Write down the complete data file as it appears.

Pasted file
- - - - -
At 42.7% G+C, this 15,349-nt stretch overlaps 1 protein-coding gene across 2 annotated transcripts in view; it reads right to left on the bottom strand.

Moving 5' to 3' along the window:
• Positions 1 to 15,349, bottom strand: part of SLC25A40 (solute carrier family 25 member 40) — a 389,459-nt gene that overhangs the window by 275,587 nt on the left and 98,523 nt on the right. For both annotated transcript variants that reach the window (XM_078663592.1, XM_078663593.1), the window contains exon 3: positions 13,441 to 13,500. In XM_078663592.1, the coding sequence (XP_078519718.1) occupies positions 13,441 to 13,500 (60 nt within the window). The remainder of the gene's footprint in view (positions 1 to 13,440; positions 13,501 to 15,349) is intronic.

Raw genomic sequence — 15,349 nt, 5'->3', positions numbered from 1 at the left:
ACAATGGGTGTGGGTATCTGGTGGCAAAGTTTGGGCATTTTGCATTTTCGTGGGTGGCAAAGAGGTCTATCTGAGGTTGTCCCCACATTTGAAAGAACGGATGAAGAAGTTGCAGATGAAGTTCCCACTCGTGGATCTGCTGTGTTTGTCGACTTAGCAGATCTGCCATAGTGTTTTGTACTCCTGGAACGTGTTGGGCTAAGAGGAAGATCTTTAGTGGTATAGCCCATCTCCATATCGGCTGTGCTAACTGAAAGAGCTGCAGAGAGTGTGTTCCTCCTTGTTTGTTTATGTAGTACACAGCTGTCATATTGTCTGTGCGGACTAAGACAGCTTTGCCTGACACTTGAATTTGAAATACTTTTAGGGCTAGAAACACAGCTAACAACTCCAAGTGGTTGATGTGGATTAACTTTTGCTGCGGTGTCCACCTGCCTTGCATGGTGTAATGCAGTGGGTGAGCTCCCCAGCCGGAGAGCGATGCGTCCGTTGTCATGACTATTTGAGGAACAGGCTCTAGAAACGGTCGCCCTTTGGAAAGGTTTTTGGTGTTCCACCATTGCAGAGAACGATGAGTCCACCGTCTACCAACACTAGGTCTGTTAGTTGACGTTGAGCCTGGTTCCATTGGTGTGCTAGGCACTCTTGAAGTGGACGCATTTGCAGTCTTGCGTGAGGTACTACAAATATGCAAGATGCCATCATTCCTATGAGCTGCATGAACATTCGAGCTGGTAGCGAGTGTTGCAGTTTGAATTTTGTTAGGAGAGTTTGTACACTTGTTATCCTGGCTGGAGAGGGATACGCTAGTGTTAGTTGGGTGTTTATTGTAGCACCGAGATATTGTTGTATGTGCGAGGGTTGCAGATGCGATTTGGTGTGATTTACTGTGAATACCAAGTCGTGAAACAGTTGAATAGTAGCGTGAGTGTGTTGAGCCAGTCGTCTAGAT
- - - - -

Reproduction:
At 42.7% G+C, this 15,349-nt stretch overlaps 1 protein-coding gene across 2 annotated transcripts in view; it reads right to left on the bottom strand.

Moving 5' to 3' along the window:
• Positions 1 to 15,349, bottom strand: part of SLC25A40 (solute carrier family 25 member 40) — a 389,459-nt gene that overhangs the window by 275,587 nt on the left and 98,523 nt on the right. For both annotated transcript variants that reach the window (XM_078663592.1, XM_078663593.1), the window contains exon 3: positions 13,441 to 13,500. In XM_078663592.1, the coding sequence (XP_078519718.1) occupies positions 13,441 to 13,500 (60 nt within the window). The remainder of the gene's footprint in view (positions 1 to 13,440; positions 13,501 to 15,349) is intronic.

Raw genomic sequence — 15,349 nt, 5'->3', positions numbered from 1 at the left:
ACAATGGGTGTGGGTATCTGGTGGCAAAGTTTGGGCATTTTGCATTTTCGTGGGTGGCAAAGAGGTCTATCTGAGGTTGTCCCCACATTTGAAAGAACGGATGAAGAAGTTGCAGATGAAGTTCCCACTCGTGGATCTGCTGTGTTTGTCGACTTAGCAGATCTGCCATAGTGTTTTGTACTCCTGGAACGTGTTGGGCTAAGAGGAAGATCTTTAGTGGTATAGCCCATCTCCATATCGGCTGTGCTAACTGAAAGAGCTGCAGAGAGTGTGTTCCTCCTTGTTTGTTTATGTAGTACACAGCTGTCATATTGTCTGTGCGGACTAAGACAGCTTTGCCTGACACTTGAATTTGAAATACTTTTAGGGCTAGAAACACAGCTAACAACTCCAAGTGGTTGATGTGGATTAACTTTTGCTGCGGTGTCCACCTGCCTTGCATGGTGTAATGCAGTGGGTGAGCTCCCCAGCCGGAGAGCGATGCGTCCGTTGTCATGACTATTTGAGGAACAGGCTCTAGAAACGGTCGCCCTTTGGAAAGGTTTTTGGTGTTCCACCATTGCAGAGAACGATGAGTCCACCGTCTACCAACACTAGGTCTGTTAGTTGACGTTGAGCCTGGTTCCATTGGTGTGCTAGGCACTCTTGAAGTGGACGCATTTGCAGTCTTGCGTGAGGTACTACAAATATGCAAGATGCCATCATTCCTATGAGCTGCATGAACATTCGAGCTGGTAGCGAGTGTTGCAGTTTGAATTTTGTTAGGAGAGTTTGTACACTTGTTATCCTGGCTGGAGAGGGATACGCTAGTGTTAGTTGGGTGTTTATTGTAGCACCGAGATATTGTTGTATGTGCGAGGGTTGCAGATGCGATTTGGTGTGATTTACTGTGAATACCAAGTCGTGAAACAGTTGAATAGTAGCGTGAGTGTGTTGAGCCAGTCGTCTAGAT